West and Grand

Books, Bricks and Mortar: The Sequel (Reflecting on the New Amazon Bookstore)

On Tuesday, November 3, 2015 at 9:30am, online giant Amazon opened its first physical retail store in Seattle. Naturally, the move made for big business headlines. The moment is like publishing’s own Return of the Jedi, albeit funded by the Death Star. Could Darth Vader really be saying, “Can I have a do-over?” (“Death Star” is just a metaphor, really. Really.)

Here at the Oxford Exchange, we read the headlines announcing the first Amazon store — integrated retail, apparently — and nodded. Back in 2012, we were told it was madness to open a bookstore, lunacy, bananas, hare-brained — have I missed one? Hadn’t we heard that bookstores were dying? Why, we were asked, would so much effort be applied to resuscitating the last dinosaur trapped in the tar pit of a world that was about to start producing mammals? Short your dinosaur stock; invest in warm-blooded creatures!  Well, for a start, we didn’t see bookstores as dinosaurs. Nor did we see them as ox carts, manual typewriters (which we still favor), the Victrola wind-up phonograph, carrier pigeons, or any other metaphor for the seriously out of date. We see them as our buddies, our comrades in a sacred fight, and you don’t leave your wounded buddies on the battlefield. 

Beyond the mere fact of the store, the news of Amazon’s first offline location highlighted other surprises, such as the decision to display every book face out. This is actually pretty weird. We understand just how weird because the Bookstore at the Oxford Exchange has done this since the beginning. It was a counterintuitive choice. Face-outs mean fewer books on the shelves, and that means smaller inventory, and from there, potentially lower sales. Yup, yup, yup. We know. But, we said, these books are beautiful. Unless the jacket is seen, the beauty might be missed. And what are the books, anyway? A spine doesn’t offer the same opportunity for discovery that a jacket does. It’s like trying to get to know a new city by looking only at its post offices. No matter how much post offices can tell us, it’s just a sliver of the full story. By the way, have you ever seen a rural Danish post office? They are utterly charming, but I don’t think one learns that much about Denmark in one. Well, maybe you do. The British postal service is considered a hallmark of British culture.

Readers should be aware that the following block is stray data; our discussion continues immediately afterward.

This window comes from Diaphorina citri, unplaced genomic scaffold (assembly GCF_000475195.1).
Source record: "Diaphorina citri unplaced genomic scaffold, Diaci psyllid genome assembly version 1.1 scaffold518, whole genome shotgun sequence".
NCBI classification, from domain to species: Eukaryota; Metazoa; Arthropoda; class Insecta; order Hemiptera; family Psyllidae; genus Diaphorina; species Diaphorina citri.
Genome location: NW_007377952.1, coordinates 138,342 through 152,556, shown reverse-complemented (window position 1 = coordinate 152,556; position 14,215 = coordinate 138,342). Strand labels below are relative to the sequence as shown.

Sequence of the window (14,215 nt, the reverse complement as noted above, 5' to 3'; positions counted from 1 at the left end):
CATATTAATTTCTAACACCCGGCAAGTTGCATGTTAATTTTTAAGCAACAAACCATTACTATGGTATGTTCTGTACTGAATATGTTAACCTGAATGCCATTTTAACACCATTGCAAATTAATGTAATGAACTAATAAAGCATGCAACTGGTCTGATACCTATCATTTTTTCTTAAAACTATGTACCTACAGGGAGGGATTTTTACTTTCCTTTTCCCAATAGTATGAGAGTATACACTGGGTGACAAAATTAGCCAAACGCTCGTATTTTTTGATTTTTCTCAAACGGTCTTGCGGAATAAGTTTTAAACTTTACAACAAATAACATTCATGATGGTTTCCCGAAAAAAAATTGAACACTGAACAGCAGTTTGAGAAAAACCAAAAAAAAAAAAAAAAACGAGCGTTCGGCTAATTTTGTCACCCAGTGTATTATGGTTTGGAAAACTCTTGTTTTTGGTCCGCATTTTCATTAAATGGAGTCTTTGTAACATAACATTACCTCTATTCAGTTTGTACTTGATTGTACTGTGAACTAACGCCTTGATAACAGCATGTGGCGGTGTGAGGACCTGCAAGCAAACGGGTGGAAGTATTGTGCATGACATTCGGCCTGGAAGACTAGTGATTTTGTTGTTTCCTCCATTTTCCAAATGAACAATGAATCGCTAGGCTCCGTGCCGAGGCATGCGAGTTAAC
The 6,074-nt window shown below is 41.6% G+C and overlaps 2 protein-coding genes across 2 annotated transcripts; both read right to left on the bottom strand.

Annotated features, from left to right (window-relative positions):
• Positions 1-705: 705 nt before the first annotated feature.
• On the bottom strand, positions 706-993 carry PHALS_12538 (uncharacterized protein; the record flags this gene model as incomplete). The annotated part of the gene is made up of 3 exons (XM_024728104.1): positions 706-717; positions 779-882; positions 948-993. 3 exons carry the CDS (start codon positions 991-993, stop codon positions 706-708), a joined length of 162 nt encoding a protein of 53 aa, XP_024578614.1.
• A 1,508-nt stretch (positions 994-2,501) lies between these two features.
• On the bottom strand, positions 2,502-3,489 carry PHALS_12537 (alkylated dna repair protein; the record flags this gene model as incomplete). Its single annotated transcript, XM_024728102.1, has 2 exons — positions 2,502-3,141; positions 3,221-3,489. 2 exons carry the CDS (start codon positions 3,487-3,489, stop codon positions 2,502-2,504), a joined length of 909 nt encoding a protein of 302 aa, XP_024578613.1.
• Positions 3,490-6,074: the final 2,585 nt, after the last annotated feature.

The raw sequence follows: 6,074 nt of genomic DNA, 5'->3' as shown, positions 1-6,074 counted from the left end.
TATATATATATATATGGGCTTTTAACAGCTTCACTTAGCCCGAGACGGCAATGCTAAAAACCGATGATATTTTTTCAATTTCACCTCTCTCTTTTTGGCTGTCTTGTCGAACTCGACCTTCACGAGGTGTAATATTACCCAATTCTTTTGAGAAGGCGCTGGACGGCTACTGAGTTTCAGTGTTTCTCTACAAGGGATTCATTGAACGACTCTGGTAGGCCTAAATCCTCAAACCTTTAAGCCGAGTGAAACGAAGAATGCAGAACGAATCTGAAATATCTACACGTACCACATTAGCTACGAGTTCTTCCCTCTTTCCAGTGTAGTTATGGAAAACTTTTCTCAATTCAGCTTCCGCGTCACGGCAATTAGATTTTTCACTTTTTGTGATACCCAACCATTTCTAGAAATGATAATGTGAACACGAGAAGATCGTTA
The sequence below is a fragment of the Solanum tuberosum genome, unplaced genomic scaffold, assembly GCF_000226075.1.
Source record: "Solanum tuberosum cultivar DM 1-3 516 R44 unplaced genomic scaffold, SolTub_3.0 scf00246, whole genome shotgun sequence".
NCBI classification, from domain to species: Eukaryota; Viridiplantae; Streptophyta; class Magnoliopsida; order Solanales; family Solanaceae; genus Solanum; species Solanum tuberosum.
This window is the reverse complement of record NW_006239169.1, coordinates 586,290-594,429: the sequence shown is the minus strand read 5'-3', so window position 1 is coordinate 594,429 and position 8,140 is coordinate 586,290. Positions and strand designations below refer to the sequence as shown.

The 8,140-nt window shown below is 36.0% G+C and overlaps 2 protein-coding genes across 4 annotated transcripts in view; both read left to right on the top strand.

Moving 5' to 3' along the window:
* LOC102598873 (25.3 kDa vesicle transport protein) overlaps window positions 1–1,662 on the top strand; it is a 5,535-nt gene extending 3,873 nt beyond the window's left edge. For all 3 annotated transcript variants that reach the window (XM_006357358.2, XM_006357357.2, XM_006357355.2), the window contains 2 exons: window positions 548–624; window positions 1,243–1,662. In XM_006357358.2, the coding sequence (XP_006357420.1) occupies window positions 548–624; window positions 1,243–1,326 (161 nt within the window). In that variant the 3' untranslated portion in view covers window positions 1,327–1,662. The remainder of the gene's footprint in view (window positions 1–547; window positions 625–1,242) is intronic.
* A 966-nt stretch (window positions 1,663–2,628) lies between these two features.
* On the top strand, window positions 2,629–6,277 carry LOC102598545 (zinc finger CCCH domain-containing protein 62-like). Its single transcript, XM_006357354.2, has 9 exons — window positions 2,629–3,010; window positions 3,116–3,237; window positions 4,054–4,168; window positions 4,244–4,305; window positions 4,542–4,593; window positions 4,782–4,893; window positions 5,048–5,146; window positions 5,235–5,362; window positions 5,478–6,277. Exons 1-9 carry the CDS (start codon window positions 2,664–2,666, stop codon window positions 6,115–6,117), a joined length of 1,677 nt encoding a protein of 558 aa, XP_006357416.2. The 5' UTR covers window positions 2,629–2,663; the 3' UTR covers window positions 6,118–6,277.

This is not a digression. This is the very sort of conversation one can enjoy in a bookstore. Perhaps Amazon’s cold, server farm, persona knows this. 

In any case, what this mammal thought when she heard about the opening of Amazon bookstore was not that it proved the sturdiness of the business model of traditional bookstores. After all, they aren’t and will never be, say, the Apple store, though you are as likely to want everything in the place. The lesson here is to hold onto your beliefs, no matter what the hive-mind says. Perhaps something you value is currently not in style (that’s you, letter writing and Gustave Flaubert). Maybe you, too, feel like a dinosaur (I miss deposit slips). And yet, you are still you, and deserve to be seen for whatever you believe. That’s what a bookstore can do, offering the gifts of recognition, understanding, discovery, and a little help from a fellow traveler.  On some things, it’s all right to be unwavering. We are not creating obstacles to progress if we feel something deeply in our souls, and hold onto it. The Oxford Exchange was founded on the premise that we must follow our hearts. They are the most dependable barometers. 

The good news is that you don’t have to go all the way to Seattle to participate in the latest trend. Come visit us right here in Tampa, and see what all the excitement is about.


Alison Powell 

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